That feeling of satisfaction after a job well done can easily fizzle when a co-worker or boss takes credit for your ideas or accomplishments.
When people take credit for your work or idea, it makes you feel as if you don’t matter. “We don’t like unfairness in life, generally,” said executive coach Michele Woodward. “Why would you let someone take credit for your idea and not raise a stink?”
But people often worry that challenging bosses or co-workers in public can lead to repercussions and hurt team dynamics. Nonetheless, it’s important to claim ideas as your own, Woodward added: “I suggest people speak up immediately when someone attempts to steal your stuff, because the more time that elapses, the harder it is to assert your claim to ownership.”
When you don’t assert yourself, it harms your chances of receiving due recognition. Take the case of Robert Noell (not his real name), the most junior developer on a team working on a big contest website for a major bank.
After the site launched and contest votes began streaming in, the project lead accidentally wiped the live database. The client, unsurprisingly unhappy, threatened to sue. “I wrote a script to comb through server logs and recreate the vote entries, and everything was back to normal within 30 minutes,” Noell said.
Unfortunately, it was the project lead, not Noell, who ended up recognized at a companywide meeting for his leadership and quick thinking. Because Noell didn’t want to rock the boat, he only mentioned his accomplishment to his boss and a middle manager. At his next performance review, ironically, he ended up marked down for not working well with teams.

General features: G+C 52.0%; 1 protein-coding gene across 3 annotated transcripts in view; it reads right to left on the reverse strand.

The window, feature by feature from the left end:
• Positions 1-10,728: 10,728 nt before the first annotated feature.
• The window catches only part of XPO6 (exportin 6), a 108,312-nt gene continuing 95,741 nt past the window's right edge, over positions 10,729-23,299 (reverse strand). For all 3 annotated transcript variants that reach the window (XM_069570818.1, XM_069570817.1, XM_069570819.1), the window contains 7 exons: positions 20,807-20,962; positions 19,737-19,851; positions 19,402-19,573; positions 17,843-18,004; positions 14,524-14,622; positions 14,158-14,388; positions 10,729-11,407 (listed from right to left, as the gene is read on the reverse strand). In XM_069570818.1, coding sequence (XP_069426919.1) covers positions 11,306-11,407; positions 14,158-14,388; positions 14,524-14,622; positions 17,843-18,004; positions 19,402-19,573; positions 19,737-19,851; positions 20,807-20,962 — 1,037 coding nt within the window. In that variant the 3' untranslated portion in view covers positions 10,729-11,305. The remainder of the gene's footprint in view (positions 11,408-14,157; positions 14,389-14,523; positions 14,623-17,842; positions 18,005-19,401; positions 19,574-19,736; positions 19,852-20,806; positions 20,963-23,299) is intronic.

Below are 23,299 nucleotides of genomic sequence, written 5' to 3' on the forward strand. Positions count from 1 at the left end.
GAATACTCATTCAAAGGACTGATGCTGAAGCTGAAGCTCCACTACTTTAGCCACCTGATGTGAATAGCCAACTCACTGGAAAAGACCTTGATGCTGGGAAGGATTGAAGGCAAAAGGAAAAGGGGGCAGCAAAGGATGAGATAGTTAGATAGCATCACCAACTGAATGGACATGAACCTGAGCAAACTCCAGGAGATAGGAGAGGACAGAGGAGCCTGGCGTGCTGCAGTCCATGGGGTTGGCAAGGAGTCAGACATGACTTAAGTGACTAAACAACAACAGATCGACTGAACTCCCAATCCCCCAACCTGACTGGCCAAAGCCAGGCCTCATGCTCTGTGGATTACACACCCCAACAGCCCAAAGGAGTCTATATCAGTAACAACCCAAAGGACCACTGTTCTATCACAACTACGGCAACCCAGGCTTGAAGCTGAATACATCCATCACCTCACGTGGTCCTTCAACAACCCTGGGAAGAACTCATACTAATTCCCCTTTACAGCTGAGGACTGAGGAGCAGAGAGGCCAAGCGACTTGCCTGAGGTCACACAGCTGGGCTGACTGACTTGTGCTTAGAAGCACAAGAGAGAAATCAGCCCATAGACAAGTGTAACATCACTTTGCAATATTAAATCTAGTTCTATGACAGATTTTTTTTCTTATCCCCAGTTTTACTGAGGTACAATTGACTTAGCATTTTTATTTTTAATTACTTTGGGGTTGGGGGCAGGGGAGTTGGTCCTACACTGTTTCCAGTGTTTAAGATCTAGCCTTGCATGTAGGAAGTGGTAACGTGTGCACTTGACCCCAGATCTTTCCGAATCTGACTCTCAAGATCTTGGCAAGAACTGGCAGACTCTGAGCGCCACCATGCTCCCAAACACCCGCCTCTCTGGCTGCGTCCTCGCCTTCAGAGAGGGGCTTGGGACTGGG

On the upside, other developers recognized Noell’s accomplishment, and recommended him to lead his own projects after that, so his hard work wasn’t a complete waste. But if he had it to do over again, he would have communicated the work he did more widely: “Had I right away sent a technical email discussing what I did to recover to the entire team and management, it would have made it hard for anyone else to take credit.”
Or take the case of Stacy Caldwell (also not her real name), who’s worked as a head of infrastructure at a tech company. When men took credit for the way she explained tech, she began putting her explanations on a blog, creating a time-stamped record. If the information isn’t for public consumption, she puts it in a company wiki. She also sends emails as follow-ups to conversations, generating a paper trail.
Contractors also must take care that they’re recognized for their work. That can sometimes be difficult, as regular employees will sometimes try to seize all the credit for things that contractors do.
During a period of self-employment, software developer Jamie Grimmett (not his real name) had a client who strung him along for several months, making him reach out to vendors, find a perfect solution for them, and write up a detailed scope document. After all that hard work, the client took the document to an overseas firm, which performed the work at a lower rate.
“I didn’t really have any legal recourse, but I felt really depressed and angry about it because I had turned down other work because they had expressed their intent so strongly,” Grimmett said. Now he requires his clients to sign an hourly agreement for his research: “I’ve lost clients who were scared off by that, but I figure if they aren’t willing to pay for exploratory work for their benefit, I don’t want to work with them.”
Putting things in writing is a surefire way to ensure you get what you deserve.
Woodward recommends that recruiters and hiring managers ask interviewees about the last time they had a disagreement in the office. “This question will shine a light on whether ‘everyone else is a jerk,’ which indicates that the speaker is probably condescending, and could illuminate communication style, self-awareness, and perception,” she said. That, in turn, could help head off management problems later—including employees taking credit for others’ work.